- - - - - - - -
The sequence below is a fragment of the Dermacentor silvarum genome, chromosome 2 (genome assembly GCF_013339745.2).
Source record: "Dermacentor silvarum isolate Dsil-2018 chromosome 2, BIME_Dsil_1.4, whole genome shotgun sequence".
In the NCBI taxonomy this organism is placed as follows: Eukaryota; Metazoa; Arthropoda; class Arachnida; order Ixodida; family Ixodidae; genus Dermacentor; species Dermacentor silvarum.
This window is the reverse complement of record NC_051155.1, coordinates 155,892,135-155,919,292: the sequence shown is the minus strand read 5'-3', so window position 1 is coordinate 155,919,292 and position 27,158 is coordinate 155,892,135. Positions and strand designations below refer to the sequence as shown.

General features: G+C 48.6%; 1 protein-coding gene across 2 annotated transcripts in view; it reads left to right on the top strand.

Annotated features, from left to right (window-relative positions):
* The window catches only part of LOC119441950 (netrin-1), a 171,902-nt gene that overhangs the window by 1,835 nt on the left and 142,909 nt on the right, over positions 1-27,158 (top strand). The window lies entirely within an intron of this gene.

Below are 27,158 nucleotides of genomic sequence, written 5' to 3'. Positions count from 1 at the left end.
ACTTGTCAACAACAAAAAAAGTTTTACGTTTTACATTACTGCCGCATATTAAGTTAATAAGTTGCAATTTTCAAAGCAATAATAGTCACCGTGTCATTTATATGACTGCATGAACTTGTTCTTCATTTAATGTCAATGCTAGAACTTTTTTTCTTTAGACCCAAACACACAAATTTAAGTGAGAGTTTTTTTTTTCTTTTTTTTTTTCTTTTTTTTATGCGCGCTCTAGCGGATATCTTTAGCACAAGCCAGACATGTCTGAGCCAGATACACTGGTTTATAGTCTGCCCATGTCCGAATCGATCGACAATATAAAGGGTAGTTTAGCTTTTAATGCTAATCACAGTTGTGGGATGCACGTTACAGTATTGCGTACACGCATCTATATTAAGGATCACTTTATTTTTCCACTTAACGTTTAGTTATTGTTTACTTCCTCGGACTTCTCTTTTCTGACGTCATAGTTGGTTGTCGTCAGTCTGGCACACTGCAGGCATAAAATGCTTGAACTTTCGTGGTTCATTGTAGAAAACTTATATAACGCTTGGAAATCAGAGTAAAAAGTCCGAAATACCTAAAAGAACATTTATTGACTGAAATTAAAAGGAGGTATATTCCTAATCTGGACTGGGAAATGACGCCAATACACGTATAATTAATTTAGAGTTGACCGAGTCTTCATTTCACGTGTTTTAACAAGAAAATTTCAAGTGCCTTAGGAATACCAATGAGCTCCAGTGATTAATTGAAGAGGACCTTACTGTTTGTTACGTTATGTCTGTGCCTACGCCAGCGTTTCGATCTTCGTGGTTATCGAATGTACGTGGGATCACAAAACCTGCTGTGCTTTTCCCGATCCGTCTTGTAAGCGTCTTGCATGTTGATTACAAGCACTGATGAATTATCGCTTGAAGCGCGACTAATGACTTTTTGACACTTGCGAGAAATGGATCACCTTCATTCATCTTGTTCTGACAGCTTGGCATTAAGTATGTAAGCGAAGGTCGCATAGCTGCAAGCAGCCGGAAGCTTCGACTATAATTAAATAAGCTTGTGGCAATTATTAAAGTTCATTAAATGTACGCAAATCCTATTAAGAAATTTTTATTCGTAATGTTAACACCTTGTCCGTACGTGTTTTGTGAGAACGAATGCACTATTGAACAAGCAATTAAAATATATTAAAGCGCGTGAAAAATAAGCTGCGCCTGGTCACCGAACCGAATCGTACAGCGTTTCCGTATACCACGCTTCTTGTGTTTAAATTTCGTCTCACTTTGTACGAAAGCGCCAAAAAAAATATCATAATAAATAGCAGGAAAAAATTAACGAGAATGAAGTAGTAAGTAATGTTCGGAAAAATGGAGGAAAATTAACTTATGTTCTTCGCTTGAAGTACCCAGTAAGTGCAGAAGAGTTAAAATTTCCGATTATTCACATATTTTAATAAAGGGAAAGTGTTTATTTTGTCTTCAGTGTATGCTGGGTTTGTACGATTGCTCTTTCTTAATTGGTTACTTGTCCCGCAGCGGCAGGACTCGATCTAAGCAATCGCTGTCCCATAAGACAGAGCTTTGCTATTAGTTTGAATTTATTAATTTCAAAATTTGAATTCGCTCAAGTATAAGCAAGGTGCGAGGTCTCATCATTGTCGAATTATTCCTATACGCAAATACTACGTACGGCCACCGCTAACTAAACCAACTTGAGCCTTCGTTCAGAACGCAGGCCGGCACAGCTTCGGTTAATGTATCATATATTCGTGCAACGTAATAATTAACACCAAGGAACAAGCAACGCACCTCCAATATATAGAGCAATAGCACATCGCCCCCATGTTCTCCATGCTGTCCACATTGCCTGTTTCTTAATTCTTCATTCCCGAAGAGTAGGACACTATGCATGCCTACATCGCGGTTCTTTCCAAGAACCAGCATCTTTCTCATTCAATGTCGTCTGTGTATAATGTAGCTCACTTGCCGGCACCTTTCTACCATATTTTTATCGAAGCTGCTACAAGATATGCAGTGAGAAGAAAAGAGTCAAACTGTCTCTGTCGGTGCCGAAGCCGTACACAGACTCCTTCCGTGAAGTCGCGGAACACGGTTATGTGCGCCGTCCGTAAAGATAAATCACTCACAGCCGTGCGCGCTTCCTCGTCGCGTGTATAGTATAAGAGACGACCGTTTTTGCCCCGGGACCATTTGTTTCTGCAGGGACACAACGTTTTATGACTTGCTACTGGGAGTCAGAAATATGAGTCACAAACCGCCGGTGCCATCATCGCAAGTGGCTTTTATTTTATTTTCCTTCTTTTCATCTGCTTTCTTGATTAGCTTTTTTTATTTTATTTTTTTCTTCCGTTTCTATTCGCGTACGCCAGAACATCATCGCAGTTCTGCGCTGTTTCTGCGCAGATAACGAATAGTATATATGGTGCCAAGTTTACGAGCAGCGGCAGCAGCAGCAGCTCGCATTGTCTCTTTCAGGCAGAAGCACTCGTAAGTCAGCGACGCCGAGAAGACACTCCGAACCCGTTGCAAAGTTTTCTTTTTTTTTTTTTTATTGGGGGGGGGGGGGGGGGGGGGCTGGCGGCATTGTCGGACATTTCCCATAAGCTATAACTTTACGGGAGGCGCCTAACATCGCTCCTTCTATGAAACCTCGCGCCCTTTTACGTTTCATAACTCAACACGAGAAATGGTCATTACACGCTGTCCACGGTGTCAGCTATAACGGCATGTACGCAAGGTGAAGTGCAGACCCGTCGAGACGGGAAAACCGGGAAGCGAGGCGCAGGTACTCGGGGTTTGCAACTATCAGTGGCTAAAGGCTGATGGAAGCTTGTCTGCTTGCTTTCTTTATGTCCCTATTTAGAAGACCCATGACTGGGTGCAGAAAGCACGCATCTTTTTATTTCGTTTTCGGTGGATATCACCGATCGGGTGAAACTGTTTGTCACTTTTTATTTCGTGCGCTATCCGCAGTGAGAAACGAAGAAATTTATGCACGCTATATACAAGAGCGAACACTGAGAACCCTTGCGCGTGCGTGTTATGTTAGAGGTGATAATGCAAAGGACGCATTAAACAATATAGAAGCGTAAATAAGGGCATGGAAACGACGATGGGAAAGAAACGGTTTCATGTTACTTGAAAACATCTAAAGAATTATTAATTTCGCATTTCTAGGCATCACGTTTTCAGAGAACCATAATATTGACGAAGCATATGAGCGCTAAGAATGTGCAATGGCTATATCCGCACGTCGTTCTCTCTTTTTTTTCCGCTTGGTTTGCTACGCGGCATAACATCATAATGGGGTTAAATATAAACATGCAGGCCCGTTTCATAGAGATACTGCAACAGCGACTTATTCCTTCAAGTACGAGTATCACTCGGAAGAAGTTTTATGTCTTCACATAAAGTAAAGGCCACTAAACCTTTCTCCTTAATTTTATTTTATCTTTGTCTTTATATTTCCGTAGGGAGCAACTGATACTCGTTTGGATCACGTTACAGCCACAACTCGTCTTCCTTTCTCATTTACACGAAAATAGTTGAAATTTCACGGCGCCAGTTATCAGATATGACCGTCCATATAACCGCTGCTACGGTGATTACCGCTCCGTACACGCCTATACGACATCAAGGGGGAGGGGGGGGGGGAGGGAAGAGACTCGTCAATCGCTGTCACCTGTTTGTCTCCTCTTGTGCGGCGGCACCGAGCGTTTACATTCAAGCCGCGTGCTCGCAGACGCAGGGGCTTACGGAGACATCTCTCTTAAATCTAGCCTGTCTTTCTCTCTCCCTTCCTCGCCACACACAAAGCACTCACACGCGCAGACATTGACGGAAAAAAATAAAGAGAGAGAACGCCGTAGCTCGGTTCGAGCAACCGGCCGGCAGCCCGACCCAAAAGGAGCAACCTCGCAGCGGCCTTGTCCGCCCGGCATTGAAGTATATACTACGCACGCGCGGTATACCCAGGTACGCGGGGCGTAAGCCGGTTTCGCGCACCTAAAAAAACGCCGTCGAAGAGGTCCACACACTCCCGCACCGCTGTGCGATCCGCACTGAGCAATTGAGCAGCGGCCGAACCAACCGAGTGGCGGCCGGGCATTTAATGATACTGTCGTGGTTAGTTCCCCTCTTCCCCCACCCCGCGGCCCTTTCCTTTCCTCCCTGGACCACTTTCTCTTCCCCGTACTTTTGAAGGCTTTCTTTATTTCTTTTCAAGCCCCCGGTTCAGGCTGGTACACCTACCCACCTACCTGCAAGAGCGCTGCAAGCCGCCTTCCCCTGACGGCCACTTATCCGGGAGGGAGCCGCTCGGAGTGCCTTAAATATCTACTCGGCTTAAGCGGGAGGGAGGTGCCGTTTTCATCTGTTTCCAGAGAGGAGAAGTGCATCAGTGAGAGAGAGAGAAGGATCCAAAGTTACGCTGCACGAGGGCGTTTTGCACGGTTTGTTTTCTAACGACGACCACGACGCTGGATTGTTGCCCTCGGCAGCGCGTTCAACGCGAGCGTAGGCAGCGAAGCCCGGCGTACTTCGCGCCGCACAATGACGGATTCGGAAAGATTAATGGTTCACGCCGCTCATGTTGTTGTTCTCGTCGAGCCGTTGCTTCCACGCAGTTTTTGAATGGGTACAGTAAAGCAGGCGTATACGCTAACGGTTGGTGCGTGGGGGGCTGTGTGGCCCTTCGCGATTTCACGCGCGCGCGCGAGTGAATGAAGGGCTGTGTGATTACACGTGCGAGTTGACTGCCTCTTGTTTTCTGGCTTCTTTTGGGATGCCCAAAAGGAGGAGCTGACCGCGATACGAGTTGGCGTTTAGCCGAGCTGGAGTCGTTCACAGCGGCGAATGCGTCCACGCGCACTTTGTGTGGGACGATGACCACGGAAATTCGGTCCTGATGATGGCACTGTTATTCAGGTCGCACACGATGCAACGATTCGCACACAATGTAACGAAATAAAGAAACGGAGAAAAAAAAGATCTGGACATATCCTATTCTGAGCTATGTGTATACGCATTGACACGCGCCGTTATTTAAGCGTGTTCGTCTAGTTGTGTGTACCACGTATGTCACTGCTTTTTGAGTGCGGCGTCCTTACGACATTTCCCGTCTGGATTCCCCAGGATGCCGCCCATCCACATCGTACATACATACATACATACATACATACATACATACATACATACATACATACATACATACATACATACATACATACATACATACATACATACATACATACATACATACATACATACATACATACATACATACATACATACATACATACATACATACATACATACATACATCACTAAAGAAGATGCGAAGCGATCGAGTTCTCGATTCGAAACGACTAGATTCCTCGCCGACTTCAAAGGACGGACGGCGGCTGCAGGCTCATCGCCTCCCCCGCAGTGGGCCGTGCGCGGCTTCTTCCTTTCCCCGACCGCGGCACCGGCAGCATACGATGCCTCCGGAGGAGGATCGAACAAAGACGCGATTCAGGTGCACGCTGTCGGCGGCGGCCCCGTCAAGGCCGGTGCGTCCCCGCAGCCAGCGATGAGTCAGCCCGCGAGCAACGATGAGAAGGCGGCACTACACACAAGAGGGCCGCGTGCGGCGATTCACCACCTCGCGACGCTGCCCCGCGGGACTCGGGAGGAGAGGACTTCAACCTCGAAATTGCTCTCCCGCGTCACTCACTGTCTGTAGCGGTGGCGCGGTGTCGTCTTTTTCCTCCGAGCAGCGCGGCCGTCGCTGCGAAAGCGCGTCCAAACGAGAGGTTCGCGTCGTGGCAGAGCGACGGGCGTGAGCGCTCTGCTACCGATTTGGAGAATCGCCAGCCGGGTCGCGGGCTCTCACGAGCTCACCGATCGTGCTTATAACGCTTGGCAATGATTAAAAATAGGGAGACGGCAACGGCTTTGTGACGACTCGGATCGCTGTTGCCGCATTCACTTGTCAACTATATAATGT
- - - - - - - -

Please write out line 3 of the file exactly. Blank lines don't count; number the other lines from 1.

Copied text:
In the NCBI taxonomy this organism is placed as follows: Eukaryota; Metazoa; Arthropoda; class Arachnida; order Ixodida; family Ixodidae; genus Dermacentor; species Dermacentor silvarum.